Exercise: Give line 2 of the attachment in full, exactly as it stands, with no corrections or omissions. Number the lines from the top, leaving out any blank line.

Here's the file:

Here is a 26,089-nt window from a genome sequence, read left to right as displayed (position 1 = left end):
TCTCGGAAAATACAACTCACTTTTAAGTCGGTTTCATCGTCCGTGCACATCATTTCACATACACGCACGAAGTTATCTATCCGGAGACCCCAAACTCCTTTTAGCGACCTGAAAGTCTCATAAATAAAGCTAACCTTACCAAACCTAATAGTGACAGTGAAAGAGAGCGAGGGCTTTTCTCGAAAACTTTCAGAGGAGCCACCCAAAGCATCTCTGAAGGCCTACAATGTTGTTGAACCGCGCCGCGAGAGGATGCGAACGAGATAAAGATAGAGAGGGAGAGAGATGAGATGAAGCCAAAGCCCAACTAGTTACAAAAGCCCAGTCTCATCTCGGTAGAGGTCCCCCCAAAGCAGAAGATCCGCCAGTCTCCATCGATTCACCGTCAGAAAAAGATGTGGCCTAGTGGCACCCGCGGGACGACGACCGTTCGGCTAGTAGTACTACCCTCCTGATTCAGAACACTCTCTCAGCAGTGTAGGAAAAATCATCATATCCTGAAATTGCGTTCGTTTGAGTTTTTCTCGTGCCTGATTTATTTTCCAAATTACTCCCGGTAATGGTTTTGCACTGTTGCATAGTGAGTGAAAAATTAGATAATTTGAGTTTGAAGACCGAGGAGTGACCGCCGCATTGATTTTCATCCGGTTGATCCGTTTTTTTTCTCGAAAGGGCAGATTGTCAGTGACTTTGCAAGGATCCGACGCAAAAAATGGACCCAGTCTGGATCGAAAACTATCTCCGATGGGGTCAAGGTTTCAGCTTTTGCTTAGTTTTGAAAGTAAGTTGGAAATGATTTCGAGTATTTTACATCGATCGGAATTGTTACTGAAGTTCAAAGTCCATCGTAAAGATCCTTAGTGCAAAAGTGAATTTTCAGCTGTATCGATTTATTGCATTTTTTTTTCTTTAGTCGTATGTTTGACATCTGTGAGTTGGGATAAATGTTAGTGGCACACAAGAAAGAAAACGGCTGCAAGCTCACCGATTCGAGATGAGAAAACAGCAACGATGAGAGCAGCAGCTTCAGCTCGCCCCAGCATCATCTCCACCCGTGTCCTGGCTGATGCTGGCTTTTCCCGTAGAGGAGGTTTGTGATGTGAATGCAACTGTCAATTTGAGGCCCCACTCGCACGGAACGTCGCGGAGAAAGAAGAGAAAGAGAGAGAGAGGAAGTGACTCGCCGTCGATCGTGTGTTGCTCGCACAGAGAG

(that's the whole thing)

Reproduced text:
TCTCGGAAAATACAACTCACTTTTAAGTCGGTTTCATCGTCCGTGCACATCATTTCACATACACGCACGAAGTTATCTATCCGGAGACCCCAAACTCCTTTTAGCGACCTGAAAGTCTCATAAATAAAGCTAACCTTACCAAACCTAATAGTGACAGTGAAAGAGAGCGAGGGCTTTTCTCGAAAACTTTCAGAGGAGCCACCCAAAGCATCTCTGAAGGCCTACAATGTTGTTGAACCGCGCCGCGAGAGGATGCGAACGAGATAAAGATAGAGAGGGAGAGAGATGAGATGAAGCCAAAGCCCAACTAGTTACAAAAGCCCAGTCTCATCTCGGTAGAGGTCCCCCCAAAGCAGAAGATCCGCCAGTCTCCATCGATTCACCGTCAGAAAAAGATGTGGCCTAGTGGCACCCGCGGGACGACGACCGTTCGGCTAGTAGTACTACCCTCCTGATTCAGAACACTCTCTCAGCAGTGTAGGAAAAATCATCATATCCTGAAATTGCGTTCGTTTGAGTTTTTCTCGTGCCTGATTTATTTTCCAAATTACTCCCGGTAATGGTTTTGCACTGTTGCATAGTGAGTGAAAAATTAGATAATTTGAGTTTGAAGACCGAGGAGTGACCGCCGCATTGATTTTCATCCGGTTGATCCGTTTTTTTTCTCGAAAGGGCAGATTGTCAGTGACTTTGCAAGGATCCGACGCAAAAAATGGACCCAGTCTGGATCGAAAACTATCTCCGATGGGGTCAAGGTTTCAGCTTTTGCTTAGTTTTGAAAGTAAGTTGGAAATGATTTCGAGTATTTTACATCGATCGGAATTGTTACTGAAGTTCAAAGTCCATCGTAAAGATCCTTAGTGCAAAAGTGAATTTTCAGCTGTATCGATTTATTGCATTTTTTTTTCTTTAGTCGTATGTTTGACATCTGTGAGTTGGGATAAATGTTAGTGGCACACAAGAAAGAAAACGGCTGCAAGCTCACCGATTCGAGATGAGAAAACAGCAACGATGAGAGCAGCAGCTTCAGCTCGCCCCAGCATCATCTCCACCCGTGTCCTGGCTGATGCTGGCTTTTCCCGTAGAGGAGGTTTGTGATGTGAATGCAACTGTCAATTTGAGGCCCCACTCGCACGGAACGTCGCGGAGAAAGAAGAGAAAGAGAGAGAGAGGAAGTGACTCGCCGTCGATCGTGTGTTGCTCGCACAGAGAG